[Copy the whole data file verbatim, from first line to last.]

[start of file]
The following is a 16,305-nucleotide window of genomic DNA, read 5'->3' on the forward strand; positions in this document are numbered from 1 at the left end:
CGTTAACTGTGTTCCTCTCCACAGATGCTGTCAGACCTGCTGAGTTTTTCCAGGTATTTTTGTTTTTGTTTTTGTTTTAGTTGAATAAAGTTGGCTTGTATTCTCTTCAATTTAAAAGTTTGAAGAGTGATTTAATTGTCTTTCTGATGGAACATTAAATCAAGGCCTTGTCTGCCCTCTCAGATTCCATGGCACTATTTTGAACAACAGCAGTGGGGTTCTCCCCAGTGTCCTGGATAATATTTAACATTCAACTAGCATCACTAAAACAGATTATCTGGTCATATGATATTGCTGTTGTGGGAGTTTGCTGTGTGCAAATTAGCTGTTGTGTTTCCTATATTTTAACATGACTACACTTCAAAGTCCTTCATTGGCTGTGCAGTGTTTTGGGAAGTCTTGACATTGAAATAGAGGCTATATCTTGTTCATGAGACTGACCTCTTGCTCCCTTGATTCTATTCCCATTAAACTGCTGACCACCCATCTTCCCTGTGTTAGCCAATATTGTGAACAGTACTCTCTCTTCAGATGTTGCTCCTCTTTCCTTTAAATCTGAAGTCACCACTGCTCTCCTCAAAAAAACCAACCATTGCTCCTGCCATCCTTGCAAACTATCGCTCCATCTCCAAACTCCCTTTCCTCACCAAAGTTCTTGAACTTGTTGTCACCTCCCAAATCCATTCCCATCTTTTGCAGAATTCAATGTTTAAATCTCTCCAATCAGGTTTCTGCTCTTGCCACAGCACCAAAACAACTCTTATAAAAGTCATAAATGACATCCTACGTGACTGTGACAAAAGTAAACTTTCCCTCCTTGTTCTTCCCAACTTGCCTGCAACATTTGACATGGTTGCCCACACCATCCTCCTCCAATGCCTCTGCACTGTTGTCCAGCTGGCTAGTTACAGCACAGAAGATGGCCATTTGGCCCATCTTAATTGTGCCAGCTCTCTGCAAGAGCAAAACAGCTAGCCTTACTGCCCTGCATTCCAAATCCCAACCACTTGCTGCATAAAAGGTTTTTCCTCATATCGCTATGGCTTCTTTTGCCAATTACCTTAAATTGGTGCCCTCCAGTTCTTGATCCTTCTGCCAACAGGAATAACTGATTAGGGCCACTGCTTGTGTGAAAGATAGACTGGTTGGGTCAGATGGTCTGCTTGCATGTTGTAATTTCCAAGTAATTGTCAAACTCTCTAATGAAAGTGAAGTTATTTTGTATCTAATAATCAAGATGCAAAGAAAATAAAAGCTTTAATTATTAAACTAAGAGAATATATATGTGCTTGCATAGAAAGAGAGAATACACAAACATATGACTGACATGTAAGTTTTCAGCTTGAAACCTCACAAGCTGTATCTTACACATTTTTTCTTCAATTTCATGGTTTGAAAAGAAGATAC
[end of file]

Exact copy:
The following is a 16,305-nucleotide window of genomic DNA, read 5'->3' on the forward strand; positions in this document are numbered from 1 at the left end:
CGTTAACTGTGTTCCTCTCCACAGATGCTGTCAGACCTGCTGAGTTTTTCCAGGTATTTTTGTTTTTGTTTTTGTTTTAGTTGAATAAAGTTGGCTTGTATTCTCTTCAATTTAAAAGTTTGAAGAGTGATTTAATTGTCTTTCTGATGGAACATTAAATCAAGGCCTTGTCTGCCCTCTCAGATTCCATGGCACTATTTTGAACAACAGCAGTGGGGTTCTCCCCAGTGTCCTGGATAATATTTAACATTCAACTAGCATCACTAAAACAGATTATCTGGTCATATGATATTGCTGTTGTGGGAGTTTGCTGTGTGCAAATTAGCTGTTGTGTTTCCTATATTTTAACATGACTACACTTCAAAGTCCTTCATTGGCTGTGCAGTGTTTTGGGAAGTCTTGACATTGAAATAGAGGCTATATCTTGTTCATGAGACTGACCTCTTGCTCCCTTGATTCTATTCCCATTAAACTGCTGACCACCCATCTTCCCTGTGTTAGCCAATATTGTGAACAGTACTCTCTCTTCAGATGTTGCTCCTCTTTCCTTTAAATCTGAAGTCACCACTGCTCTCCTCAAAAAAACCAACCATTGCTCCTGCCATCCTTGCAAACTATCGCTCCATCTCCAAACTCCCTTTCCTCACCAAAGTTCTTGAACTTGTTGTCACCTCCCAAATCCATTCCCATCTTTTGCAGAATTCAATGTTTAAATCTCTCCAATCAGGTTTCTGCTCTTGCCACAGCACCAAAACAACTCTTATAAAAGTCATAAATGACATCCTACGTGACTGTGACAAAAGTAAACTTTCCCTCCTTGTTCTTCCCAACTTGCCTGCAACATTTGACATGGTTGCCCACACCATCCTCCTCCAATGCCTCTGCACTGTTGTCCAGCTGGCTAGTTACAGCACAGAAGATGGCCATTTGGCCCATCTTAATTGTGCCAGCTCTCTGCAAGAGCAAAACAGCTAGCCTTACTGCCCTGCATTCCAAATCCCAACCACTTGCTGCATAAAAGGTTTTTCCTCATATCGCTATGGCTTCTTTTGCCAATTACCTTAAATTGGTGCCCTCCAGTTCTTGATCCTTCTGCCAACAGGAATAACTGATTAGGGCCACTGCTTGTGTGAAAGATAGACTGGTTGGGTCAGATGGTCTGCTTGCATGTTGTAATTTCCAAGTAATTGTCAAACTCTCTAATGAAAGTGAAGTTATTTTGTATCTAATAATCAAGATGCAAAGAAAATAAAAGCTTTAATTATTAAACTAAGAGAATATATATGTGCTTGCATAGAAAGAGAGAATACACAAACATATGACTGACATGTAAGTTTTCAGCTTGAAACCTCACAAGCTGTATCTTACACATTTTTTCTTCAATTTCATGGTTTGAAAAGAAGATAC